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The Exploratorium Annotates Opera -- Doctor Atomic

For Immediate Release:
September 01, 2005

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Jenny Slafkosky (415) 528-4367
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The Exploratorium Annotates Opera -- Doctor Atomic

Website Launches September 1, 2005
www.exploratorium.edu/doctoratomic

On September 1, the Exploratorium broadens its unique collaboration with the San Francisco Opera to probe the history of the making of the first atomic bomb under the leadership of J. Robert Oppenheimer. The San Francisco museum launches a new website, www.exploratorium.edu/doctoratomic, to provide scientific, historical and cultural context for composer John Adams’s new opera, Doctor Atomic, which premieres October 1 at the San Francisco Opera House.

The Website helps to tell the story by annotating the text of the opera, which librettist Peter Sellars bases on historical documents, science and even poetry. The site explicates big issues: the science of fission, the backdrop of the war leading to the decision to use the bomb, the tension among the scientists about the frightening potential they were creating. It also fills in the lesser-known facts: Security measures dictated that the 330 babies born at Los Alamos be given only a post office box on their birth certificates; the streets where scientists and military personnel lived were nameless and unpaved, and one of the few authorized escapes from behind the fenced community was a tearoom 20 miles away that served as a gathering place for both the scientists and a local tribe of the Pueblo Nation. Then there are insightful details: Robert Oppenheimer, who had once aspired to being a poet, read Baudelaire to calm himself before the testing of the bomb, and in the aftermath of the blast reflected on the Sanskrit passage from the Hindu scripture, the Bhagavad Gita, in which Krishna reveals himself as the Creator and Destroyer.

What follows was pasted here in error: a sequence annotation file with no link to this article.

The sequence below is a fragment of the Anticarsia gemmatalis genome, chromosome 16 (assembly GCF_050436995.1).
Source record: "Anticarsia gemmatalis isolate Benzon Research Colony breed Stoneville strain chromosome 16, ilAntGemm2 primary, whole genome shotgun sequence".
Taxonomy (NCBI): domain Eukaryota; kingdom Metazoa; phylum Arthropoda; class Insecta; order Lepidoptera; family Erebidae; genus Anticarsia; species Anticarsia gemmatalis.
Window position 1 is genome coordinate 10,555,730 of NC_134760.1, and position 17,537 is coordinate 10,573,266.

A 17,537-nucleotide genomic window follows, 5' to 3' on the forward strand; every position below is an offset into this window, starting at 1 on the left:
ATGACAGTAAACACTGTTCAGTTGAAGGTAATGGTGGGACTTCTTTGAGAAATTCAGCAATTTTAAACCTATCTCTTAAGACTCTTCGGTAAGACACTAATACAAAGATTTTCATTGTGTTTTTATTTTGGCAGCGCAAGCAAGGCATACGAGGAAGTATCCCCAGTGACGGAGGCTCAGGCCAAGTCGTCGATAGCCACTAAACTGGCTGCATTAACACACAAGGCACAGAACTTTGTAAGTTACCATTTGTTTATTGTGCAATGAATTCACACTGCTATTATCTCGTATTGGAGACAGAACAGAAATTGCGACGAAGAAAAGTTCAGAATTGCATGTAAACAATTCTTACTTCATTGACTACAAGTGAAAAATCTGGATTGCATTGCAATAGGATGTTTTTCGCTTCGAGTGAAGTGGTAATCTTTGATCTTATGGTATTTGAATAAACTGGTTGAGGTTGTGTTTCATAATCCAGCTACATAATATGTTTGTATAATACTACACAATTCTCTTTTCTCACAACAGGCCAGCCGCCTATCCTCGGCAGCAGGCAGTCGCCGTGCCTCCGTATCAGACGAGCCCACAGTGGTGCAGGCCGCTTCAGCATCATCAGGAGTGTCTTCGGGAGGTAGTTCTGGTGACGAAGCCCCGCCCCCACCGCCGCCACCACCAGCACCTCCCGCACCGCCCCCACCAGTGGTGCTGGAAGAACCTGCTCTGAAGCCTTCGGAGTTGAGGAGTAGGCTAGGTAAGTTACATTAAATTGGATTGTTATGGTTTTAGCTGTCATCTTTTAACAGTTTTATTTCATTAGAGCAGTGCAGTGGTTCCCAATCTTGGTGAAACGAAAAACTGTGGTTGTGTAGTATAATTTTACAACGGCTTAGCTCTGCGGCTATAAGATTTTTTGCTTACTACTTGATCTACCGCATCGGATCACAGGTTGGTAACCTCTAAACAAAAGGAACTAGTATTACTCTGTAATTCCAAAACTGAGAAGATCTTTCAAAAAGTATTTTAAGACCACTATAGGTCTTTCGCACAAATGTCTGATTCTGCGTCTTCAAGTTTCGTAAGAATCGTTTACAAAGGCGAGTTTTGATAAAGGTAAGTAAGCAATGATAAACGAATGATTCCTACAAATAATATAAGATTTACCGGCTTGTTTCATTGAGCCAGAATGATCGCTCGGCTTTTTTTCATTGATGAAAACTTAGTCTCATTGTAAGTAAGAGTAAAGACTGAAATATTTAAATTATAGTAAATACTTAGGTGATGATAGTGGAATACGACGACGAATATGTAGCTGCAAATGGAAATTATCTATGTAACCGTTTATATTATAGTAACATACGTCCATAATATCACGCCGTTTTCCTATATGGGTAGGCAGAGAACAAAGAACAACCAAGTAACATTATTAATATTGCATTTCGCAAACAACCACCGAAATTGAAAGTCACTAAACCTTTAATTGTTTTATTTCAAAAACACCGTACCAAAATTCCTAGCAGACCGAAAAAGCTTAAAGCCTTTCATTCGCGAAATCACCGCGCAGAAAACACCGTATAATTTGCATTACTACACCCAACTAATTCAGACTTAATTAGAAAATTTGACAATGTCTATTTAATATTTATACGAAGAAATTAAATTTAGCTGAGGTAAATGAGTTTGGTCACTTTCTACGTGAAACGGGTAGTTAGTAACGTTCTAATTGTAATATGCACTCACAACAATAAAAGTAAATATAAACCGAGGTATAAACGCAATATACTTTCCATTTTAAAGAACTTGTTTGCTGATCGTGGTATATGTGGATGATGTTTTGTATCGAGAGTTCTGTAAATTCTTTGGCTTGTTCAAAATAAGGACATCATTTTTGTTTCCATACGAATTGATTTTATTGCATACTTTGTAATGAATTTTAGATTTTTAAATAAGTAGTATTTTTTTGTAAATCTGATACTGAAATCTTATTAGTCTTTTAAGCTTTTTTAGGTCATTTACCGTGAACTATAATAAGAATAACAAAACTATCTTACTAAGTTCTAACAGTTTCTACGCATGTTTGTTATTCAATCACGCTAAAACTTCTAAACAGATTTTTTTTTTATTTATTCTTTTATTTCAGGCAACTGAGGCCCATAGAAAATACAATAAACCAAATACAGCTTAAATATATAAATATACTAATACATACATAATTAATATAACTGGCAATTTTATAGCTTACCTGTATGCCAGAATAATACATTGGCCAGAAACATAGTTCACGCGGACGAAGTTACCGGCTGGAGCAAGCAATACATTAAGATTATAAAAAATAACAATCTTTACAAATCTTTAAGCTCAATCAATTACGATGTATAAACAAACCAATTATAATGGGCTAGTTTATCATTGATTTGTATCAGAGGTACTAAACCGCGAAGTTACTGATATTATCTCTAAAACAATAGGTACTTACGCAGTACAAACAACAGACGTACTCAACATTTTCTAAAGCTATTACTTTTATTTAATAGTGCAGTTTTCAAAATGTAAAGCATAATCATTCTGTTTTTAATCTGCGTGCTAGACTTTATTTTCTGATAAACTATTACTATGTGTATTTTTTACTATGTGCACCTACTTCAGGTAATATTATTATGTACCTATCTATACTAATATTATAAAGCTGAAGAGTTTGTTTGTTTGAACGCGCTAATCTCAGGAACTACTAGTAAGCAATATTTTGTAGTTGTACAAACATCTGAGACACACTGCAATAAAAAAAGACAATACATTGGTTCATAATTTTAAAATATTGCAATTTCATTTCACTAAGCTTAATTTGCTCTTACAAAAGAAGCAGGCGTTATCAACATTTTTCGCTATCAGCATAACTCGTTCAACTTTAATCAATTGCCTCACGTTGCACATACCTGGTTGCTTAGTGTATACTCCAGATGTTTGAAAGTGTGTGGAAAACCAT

The Exploratorium has a deep relationship to the events depicted in this opera because it shares their legacy. Physicist Frank Oppenheimer, who founded the museum in 1969, and who also worked on the Manhattan Project, was Robert Oppenheimer’s younger brother. During the McCarthy era of the 1950’s, investigations into Frank’s early political affiliations resulted in his losing his university post and ultimately in his inability to work in academia for ten years. This blackballing led to a series of events that culminated in the creation of the Exploratorium, today one of the most influential science education institutions in the world.

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Tuesday-Sunday 10am-5pm;  every Thursday evening adults only (ages 18 and up) 6pm-10pm.

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The Exploratorium is easily accessible by public transit. Convenient parking is available nearby. For more information, visit www.exploratorium.edu/visit/location-directions

About the Exploratorium
The Exploratorium is the global leader in informal learning, igniting curiosity and inspiring creativity in people of all ages. The world-renowned science museum creates original, interactive exhibits, on display at more than 1,000 science centers, museums and public spaces around the world. Dedicated to education reform in and out of the classroom, the Exploratorium is a premier professional development center for educators and a creator of award-winning educational resources. Since 1969, the Exploratorium has influenced generations of entrepreneurs, artists, scientists, teachers, students, children, museum professionals and everyday doers, reaching nearly 180 million people annually from around the globe. On April 17, 2013, the Exploratorium opened at Pier 15 in the heart of San Francisco's Embarcadero, where it will celebrate a new era of experiences that encourage critical thinking and awaken wonder for generations to come. For more information, visit www.exploratorium.edu/visit.

Exploratorium
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Contact Us:
Jenny Slafkosky (415) 528-4367